I submit Western culture is entering a similarly strange and suicidal reverie. Eventually, loud and angry foreigners who have grown up hungry will arrive to kill us and take our stuff, as we sit chanting in self-satisfaction at how wise we were to revert to the imagined peaceful lifestyles of our pre-coal, pre-firearm, pre-industrial, short-lived toothless ancestors.
I used to predict that our women (and young boys, I suppose) would at that point shriek and moan as they are carried off into slavery, asking what has become of the men with guns who were supposed to defend them.
I may now have to revise that. I may have to add: “assuming they even remember what a gun looked like.”
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Supreme Court Justice Oliver Wendell Holmes famously said no plank of the Bill of Rights is inviolable, all are subject to reasonable government intrusions. His famous example — that it’s illegal to yell “Fire” in a crowded theater — surfaced again recently as our current Supreme Court embraced a similar line of disingenuous claptrap, ruling that when the Second Amendment says our right to bear arms “shall not be infringed” it really means “shall be infringed in almost limitless ways, so long as our government masters insist each new infringement is ‘reasonable’.”
Let us examine Justice Holmes’ oft-cited example.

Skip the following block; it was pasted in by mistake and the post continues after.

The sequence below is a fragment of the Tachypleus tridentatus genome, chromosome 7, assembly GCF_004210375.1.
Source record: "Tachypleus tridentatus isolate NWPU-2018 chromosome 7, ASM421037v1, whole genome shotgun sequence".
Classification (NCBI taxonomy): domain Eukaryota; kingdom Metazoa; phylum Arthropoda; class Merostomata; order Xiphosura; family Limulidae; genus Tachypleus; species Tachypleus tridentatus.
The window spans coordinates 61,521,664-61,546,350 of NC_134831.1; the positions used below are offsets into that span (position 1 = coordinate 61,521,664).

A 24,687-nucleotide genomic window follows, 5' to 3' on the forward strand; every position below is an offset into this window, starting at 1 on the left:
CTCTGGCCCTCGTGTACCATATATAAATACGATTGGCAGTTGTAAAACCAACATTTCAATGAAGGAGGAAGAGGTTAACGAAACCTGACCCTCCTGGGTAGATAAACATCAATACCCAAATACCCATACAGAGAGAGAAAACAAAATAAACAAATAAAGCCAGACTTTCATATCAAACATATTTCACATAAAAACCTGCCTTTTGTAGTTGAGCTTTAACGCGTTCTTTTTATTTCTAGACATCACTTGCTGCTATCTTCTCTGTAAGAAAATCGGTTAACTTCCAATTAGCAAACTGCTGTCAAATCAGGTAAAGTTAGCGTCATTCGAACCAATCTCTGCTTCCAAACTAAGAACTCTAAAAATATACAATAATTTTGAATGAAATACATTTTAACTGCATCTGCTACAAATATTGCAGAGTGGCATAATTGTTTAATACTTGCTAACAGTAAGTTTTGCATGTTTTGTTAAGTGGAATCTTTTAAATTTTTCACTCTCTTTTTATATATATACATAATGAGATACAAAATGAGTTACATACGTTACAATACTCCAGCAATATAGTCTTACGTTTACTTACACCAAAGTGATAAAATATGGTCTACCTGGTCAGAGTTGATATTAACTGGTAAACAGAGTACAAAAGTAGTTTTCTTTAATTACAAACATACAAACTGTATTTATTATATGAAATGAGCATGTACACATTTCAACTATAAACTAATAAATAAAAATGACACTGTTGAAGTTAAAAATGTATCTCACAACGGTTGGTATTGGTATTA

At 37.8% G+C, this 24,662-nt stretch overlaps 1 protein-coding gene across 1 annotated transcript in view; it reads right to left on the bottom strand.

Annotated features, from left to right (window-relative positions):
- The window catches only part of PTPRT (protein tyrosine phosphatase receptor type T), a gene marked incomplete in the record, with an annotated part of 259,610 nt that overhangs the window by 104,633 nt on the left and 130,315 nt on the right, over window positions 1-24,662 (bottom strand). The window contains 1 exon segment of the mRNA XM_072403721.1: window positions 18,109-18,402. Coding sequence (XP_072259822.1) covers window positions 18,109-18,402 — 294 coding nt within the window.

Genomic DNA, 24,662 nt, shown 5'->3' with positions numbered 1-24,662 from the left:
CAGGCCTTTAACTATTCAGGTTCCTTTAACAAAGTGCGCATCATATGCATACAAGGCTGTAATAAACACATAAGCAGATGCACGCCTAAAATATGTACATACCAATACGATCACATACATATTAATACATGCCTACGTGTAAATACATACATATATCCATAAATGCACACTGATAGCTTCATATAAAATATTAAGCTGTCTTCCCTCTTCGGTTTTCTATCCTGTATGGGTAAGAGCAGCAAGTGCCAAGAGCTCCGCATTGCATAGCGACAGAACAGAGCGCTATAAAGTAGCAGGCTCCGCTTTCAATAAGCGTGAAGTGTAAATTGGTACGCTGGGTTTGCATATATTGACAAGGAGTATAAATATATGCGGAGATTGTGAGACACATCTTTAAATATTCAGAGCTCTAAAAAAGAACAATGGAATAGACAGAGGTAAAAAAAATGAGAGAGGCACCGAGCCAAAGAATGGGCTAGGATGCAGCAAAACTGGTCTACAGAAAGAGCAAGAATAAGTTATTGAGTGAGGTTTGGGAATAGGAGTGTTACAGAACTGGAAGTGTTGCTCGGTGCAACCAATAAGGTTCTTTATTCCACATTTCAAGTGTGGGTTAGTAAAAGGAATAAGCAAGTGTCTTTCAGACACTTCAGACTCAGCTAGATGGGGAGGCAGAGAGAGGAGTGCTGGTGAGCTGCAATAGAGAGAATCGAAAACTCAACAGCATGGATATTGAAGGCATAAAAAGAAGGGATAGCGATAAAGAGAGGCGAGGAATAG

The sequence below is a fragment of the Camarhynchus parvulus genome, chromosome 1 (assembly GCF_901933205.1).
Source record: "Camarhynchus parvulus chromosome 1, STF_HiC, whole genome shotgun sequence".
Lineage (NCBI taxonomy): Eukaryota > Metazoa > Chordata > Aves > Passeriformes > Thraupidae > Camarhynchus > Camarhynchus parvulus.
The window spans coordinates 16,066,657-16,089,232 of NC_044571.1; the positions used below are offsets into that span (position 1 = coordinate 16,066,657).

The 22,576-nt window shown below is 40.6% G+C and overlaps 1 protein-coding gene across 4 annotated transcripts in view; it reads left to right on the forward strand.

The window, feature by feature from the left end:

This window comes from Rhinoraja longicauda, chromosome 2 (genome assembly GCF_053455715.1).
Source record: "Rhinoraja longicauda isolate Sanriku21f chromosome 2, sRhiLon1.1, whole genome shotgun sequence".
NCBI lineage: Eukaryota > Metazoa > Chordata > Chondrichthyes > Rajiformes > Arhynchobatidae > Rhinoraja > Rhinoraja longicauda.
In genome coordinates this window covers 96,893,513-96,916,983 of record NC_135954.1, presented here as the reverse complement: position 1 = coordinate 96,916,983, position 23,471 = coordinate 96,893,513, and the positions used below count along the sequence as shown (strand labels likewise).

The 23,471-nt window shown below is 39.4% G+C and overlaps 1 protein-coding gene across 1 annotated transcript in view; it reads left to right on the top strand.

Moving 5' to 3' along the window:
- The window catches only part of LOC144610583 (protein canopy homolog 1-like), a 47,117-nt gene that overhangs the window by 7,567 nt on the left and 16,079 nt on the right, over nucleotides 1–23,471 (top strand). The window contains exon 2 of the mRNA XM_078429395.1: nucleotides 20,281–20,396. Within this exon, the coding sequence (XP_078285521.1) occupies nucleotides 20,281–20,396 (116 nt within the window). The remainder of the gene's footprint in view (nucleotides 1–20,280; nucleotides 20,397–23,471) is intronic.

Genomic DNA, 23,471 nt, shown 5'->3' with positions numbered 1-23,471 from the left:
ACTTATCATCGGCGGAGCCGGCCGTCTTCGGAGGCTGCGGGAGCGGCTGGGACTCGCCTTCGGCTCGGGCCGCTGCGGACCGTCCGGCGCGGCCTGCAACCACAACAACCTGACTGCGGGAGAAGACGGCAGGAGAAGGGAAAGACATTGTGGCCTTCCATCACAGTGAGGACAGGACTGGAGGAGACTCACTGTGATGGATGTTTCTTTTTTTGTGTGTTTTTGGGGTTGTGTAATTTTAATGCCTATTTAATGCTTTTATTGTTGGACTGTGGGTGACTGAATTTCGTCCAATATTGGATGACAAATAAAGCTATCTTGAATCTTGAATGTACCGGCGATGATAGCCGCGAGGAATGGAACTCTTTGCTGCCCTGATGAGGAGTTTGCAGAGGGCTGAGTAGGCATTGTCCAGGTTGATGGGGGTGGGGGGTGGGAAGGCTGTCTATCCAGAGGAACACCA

First, the case in question involved the trial of Philadelphia Socialist leader Charles T. Schenck on charges of urging resistance to the draft in 1917 — a draft which had been barred by the 13th Amendment, by the way.
That’s right, the “great” Oliver Wendell Holmes was comparing advising a young man to avoid the draft — in some cases, by exercising his perfectly legal right to apply for Conscientious Objector status — with “yelling ‘Fire’ in a crowded theater.”
This in a series of cases where several staff members of Philadelphia’s German-language newspaper were convicted under the Espionage Acts, largely on grounds they had reinterpreted news stories “so as to bear a changed meaning which was depressing or detrimental to patriotic ardor.”
So much for the First Amendment.
Even if every young American man eligible for the draft in 1917 had heard the advice of the defendants and refused to go serve in France — a mighty far-fetched premise — what harm would have befallen America? None at all. We would have remained neutral, just as the lying professor Wilson had promised. (1916 campaign slogan: “He kept us out of war.”)
Do you think Mr. Wilson didn’t know the Germans had issued warnings about ships like the Lusitania carrying war supplies to the British? Mr. Wilson wanted into that waning war to win himself a seat at the peace table — to make a reality of his one-worlder dream of a “League of Nations.”
In fact, without our entry, the armistice might have offered the Germans better terms. Those onerous French reparation demands gave the Nazis a huge grievance on which to capitalize, helping lead to World War II.
It’s not even illegal to “Yell ‘fire’ in a crowded theater,” in the first place. It’s only a crime if there is no fire. That’s why we punish offenders only after the fact, rather than sewing everyone’s mouth shut before they’re allowed to enter a theater, so as to prevent them from having the opportunity to misuse their right to yell “Fire” — an absurd prescription directly parallel to the notion that we should “take away everyone’s handguns” to prevent them from having the opportunity to use them unwisely, instead of simply punishing those who do so.
Vin Suprynowicz is assistant editorial page editor of the Review-Journal and author of “The Black Arrow.” See www.vinsuprynowicz.com/ and http://www.lvrj.com/blogs/vin/.